*I suck in statistics, and might be wrong, but I hope you get the point.

That opens up a lot of opportunities. In fact, considering the Monster Reaction table, most creatures met by the party will be busy with something else instead of “patrolling” the dungeon or wilderness (of course, except things like constructs and most undead).

Using regularly the Monster Reaction table is a great to inject a different feeling to your OSR games, but it does require a good deal of improvisation skill by the referee to make it work properly. Here are a few ideas to further inspire your games if you decide to use the Monster Reaction rules. They are not to be used always but should provide some help when you are at a loss on what to do. Obviously, those suggestions also use 2d6.

Monster Reaction Result: 2 or less – Hostile, attacks


The creature can talk, even if that is not possible to its species. It will pretend to be neutral, and offer advise, but as soon as it gets the party in trouble, it will attack cruelly and seeking to maim rather than kill. It doesn’t need to roll morale.


For some reason, the creature enters an uncontrollable berserker rage upon seeing the party. The focus of its rage might be a specific member of the party (maybe it even knows the name of the character), a type of character (elves, clerics, etc.) or something carried by them. It doesn’t need to roll morale.


The creature attacks but stays on the defensive and tries to hold the party there. It is expecting reinforcements (maybe others of its kind, or help from another monster in the adventure, or even it might be charging up a specific and unique power).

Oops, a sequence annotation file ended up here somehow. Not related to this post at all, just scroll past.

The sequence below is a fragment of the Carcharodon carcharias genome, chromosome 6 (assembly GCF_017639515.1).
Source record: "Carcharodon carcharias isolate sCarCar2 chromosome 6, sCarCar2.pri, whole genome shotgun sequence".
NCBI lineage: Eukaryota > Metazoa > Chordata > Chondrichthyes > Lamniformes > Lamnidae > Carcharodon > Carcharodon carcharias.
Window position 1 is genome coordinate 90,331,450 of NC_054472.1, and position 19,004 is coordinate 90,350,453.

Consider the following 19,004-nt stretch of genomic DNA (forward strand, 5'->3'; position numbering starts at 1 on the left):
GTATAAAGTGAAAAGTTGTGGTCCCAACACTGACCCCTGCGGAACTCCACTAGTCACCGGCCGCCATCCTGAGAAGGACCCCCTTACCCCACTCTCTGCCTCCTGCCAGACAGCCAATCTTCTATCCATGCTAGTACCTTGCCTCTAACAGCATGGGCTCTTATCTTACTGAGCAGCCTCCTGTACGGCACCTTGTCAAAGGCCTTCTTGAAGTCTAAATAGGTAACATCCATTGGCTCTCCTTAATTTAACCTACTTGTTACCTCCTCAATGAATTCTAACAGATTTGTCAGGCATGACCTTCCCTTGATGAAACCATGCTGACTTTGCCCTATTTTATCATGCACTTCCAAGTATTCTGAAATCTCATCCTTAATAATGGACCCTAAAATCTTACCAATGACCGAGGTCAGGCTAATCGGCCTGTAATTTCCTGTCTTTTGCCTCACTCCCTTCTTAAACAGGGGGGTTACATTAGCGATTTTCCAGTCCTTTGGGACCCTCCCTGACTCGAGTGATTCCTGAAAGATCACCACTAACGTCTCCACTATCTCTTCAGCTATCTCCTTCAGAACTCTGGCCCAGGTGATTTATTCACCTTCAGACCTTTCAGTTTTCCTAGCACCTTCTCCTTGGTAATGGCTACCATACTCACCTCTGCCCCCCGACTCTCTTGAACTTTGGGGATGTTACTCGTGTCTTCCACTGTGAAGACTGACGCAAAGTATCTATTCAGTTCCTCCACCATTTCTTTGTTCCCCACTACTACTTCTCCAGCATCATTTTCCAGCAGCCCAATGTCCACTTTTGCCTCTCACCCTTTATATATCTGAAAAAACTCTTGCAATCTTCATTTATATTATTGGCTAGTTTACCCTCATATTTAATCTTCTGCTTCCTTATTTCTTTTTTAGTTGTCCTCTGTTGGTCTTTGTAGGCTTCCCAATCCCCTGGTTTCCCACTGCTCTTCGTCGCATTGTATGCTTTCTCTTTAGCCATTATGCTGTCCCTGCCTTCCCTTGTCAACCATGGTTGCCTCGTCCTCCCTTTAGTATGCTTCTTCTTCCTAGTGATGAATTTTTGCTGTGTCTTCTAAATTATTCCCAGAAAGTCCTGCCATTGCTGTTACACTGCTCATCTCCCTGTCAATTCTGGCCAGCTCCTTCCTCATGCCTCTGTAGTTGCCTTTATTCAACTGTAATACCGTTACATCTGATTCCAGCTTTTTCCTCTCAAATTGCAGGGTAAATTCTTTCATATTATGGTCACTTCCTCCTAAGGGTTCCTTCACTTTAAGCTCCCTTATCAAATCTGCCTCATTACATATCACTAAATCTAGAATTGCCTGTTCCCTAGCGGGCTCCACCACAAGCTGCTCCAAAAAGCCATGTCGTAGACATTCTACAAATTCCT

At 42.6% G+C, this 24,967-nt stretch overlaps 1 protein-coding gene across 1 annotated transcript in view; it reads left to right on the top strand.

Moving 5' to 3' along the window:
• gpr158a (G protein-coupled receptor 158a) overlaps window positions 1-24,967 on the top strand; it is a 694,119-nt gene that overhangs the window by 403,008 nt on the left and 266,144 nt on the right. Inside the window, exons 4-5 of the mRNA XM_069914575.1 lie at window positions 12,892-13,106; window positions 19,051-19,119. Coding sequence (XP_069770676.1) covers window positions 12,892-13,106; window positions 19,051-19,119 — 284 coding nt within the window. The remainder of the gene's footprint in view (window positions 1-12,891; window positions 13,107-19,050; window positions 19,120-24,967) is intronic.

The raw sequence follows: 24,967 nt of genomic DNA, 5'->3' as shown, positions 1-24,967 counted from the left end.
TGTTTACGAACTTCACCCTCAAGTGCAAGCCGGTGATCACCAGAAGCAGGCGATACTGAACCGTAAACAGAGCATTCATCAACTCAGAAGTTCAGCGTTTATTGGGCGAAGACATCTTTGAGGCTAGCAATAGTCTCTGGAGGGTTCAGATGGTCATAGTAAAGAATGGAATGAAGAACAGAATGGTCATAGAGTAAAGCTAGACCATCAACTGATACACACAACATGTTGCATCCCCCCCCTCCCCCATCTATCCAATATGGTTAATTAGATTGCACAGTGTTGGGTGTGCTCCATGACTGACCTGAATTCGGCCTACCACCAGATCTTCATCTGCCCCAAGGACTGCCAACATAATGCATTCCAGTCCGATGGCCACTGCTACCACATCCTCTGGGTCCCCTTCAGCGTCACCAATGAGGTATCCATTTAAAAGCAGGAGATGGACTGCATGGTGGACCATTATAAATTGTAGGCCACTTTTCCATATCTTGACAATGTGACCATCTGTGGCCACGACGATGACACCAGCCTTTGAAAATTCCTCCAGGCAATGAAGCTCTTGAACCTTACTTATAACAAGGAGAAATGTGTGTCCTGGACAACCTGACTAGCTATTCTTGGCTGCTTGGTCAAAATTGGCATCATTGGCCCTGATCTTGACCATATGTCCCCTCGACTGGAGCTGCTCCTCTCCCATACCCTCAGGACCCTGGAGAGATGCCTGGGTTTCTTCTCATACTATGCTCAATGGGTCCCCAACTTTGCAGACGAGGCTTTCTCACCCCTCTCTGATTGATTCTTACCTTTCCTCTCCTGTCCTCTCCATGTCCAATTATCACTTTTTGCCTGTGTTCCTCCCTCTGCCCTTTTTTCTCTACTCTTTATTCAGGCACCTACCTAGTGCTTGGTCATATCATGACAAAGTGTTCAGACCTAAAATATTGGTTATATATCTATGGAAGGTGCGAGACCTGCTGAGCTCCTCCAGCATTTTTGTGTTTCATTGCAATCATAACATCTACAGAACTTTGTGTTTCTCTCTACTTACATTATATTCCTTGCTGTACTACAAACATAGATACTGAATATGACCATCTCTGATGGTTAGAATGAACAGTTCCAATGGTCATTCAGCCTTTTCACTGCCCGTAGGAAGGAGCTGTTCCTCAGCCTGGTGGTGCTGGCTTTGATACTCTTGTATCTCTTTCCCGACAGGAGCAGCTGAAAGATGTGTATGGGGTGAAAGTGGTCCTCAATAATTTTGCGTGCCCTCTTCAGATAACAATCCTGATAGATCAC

The creature is wounded from a previous encounter (roll or chose against which monster). Reduce its hit points (-1 to -4 for each Hit Dice) and final XP accordingly. It will stop attacking if the party retreats and it is more vulnerable to morale checks.


The creature is maimed (maybe a missing eye, scarred hide, lost natural attack, etc.) by someone like a member of the party. It will seek to avoid that specific member and might have to roll morale if attacked by him. Nonetheless, if it survives, it will desire revenge in the future.


Monster Reaction Result: 3-5 – Unfriendly, may attack


The creature deeply fears something otherwise innocuous possessed by the party. If it can get rid of it, it would love to devour, kill, or attack the party.


The creature is just a scout and will attempt to attract the party to its allies. Only then it would risk an attack.


The creature dislikes the party but desires something else (a treasure, control over a specific place, to defeat another monster). That is more important… at the moment.